Liriope Shade Drought Tolerant

September 15, 2017 in Flowers and Bulbs by Christine

Liriope – A Popular Border Grass

Liriope summer colour lilyturf dry shade gardensAre you skeptic about growing border plants in your garden? Do you want to grow plants that need very less maintenance as ground covers? Well, one of the best plants you can try out as a border grass in your garden is the Liriope. This plant is a grass-like flowering plant that is neither a true grass nor a lily. They are commonly known as monkey grass or lilyturf or border grass. The Liriope is commonly used in lawn areas or gardens as they have evergreen foliage and are perfect groundcovers. They are ideal plants to use for garden landscapes.

More about Liriope and Its Varieties

There are two varieties of Liriope: Liriope muscari and Liriope spicata. The Liriope muscari are the most common type, commonly grown everywhere in Australia. It has tiny violet flower colours that appear on the grass during late summers. The L. muscari is a bigger plant than the L. spicata. They will reach a height of 18 inches and 12 inches in width whereas the L. spicata grows about 9 to 15 inches tall.

The Liriope muscari is a herbaceous perennial flowering plant that has evergreen foliage and purple and lilac coloured spike flowers. They are tufted and are grass-like perennials that have arching and glossy dark green leaves about ½ inch width. Their clumps expand slowly and do not spread very quickly. The flowers grow on erect spikes and look like grape hyacinth and hence are called muscari.

The Liriope spicata are known as creeping lilyturfs and these grass-like perennials form clusters of arching, glossy, dark green leaves that are just ¼ inch wide. They grow to a height of 9 to 15 inches. Their leaves are often variegated. The plant has erect flower spikes with small white to light lavender flowers arising from the spike during the late summers.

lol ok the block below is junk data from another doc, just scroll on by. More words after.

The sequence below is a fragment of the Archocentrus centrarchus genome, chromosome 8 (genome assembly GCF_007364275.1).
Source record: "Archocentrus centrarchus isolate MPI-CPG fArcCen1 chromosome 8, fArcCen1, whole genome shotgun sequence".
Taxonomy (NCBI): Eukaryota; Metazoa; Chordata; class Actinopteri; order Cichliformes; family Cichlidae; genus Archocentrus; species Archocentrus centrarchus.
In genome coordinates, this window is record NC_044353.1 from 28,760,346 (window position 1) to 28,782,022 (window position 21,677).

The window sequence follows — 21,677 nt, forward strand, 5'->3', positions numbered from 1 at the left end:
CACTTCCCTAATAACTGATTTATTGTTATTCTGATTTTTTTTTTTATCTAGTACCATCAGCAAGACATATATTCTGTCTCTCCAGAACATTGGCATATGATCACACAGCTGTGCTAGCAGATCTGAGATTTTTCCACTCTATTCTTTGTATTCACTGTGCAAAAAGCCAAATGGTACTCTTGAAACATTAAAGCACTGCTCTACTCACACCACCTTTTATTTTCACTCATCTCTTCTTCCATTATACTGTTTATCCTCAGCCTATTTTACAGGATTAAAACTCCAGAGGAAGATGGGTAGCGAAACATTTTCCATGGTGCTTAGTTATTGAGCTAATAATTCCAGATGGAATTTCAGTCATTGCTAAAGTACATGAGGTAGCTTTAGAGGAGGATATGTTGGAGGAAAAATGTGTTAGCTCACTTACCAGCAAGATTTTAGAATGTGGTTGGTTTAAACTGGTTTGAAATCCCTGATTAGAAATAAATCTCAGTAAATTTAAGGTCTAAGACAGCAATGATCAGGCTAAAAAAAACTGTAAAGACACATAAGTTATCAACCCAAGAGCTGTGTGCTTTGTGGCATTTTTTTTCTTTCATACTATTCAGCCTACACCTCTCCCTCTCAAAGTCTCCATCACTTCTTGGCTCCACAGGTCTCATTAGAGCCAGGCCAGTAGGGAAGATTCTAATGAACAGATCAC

How to Plant Liriope?

If you are skeptical about growing Liriope in your garden, then you need not worry at all. This perennial loves to grow in partial shade, but technically will accept being exposed to early morning sun. They need to be watered when planted in the sun, but can live without expected watering if planted in the shade. They thrive on a well-draining soil, when grown in the shade this making them naturally drought tolerant.

As they are ground covers, they will spread very easily and quickly.

  • Prepare the soil where you are looking to plant Liriope first. It should have good drainage and if the soil is heavy, then add peat moss to lighten it.
  • Dig a hole in the soil using the trowel wide and deep enough so that the root ball of the young Liriope easily sits in it.
  • Once you place the root ball in the hole, backfill the hole with the soil. Ensure the soil is packed firmly around the root ball.
  • Water the soil so that it is moist. Adding a layer of mulch around the plant will help in retaining moisture.

Care for Liriope

The Liriope can be lifted, divided and transplanted with care whenever you feel like it has overgrown. The brown foliage that you see on the Liriope needs to be cut back before the new growth. Adding a little bit of fertiliser once in a while will encourage its spreading.

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